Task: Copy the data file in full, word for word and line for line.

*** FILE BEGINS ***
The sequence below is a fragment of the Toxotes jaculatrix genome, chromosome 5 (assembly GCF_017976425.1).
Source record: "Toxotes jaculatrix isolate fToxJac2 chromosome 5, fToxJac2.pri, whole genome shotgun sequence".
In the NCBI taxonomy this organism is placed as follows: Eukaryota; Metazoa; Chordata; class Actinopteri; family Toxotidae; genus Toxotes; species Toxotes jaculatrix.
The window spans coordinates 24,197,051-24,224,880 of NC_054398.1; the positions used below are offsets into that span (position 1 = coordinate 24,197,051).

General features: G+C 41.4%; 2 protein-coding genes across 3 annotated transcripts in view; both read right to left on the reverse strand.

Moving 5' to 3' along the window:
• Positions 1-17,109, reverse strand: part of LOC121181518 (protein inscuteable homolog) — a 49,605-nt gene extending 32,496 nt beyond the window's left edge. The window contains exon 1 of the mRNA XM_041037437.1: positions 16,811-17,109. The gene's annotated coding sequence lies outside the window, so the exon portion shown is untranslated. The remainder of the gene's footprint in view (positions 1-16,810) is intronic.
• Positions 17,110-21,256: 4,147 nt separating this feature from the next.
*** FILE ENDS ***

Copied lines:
The sequence below is a fragment of the Toxotes jaculatrix genome, chromosome 5 (assembly GCF_017976425.1).
Source record: "Toxotes jaculatrix isolate fToxJac2 chromosome 5, fToxJac2.pri, whole genome shotgun sequence".
In the NCBI taxonomy this organism is placed as follows: Eukaryota; Metazoa; Chordata; class Actinopteri; family Toxotidae; genus Toxotes; species Toxotes jaculatrix.
The window spans coordinates 24,197,051-24,224,880 of NC_054398.1; the positions used below are offsets into that span (position 1 = coordinate 24,197,051).

General features: G+C 41.4%; 2 protein-coding genes across 3 annotated transcripts in view; both read right to left on the reverse strand.

Moving 5' to 3' along the window:
• Positions 1-17,109, reverse strand: part of LOC121181518 (protein inscuteable homolog) — a 49,605-nt gene extending 32,496 nt beyond the window's left edge. The window contains exon 1 of the mRNA XM_041037437.1: positions 16,811-17,109. The gene's annotated coding sequence lies outside the window, so the exon portion shown is untranslated. The remainder of the gene's footprint in view (positions 1-16,810) is intronic.
• Positions 17,110-21,256: 4,147 nt separating this feature from the next.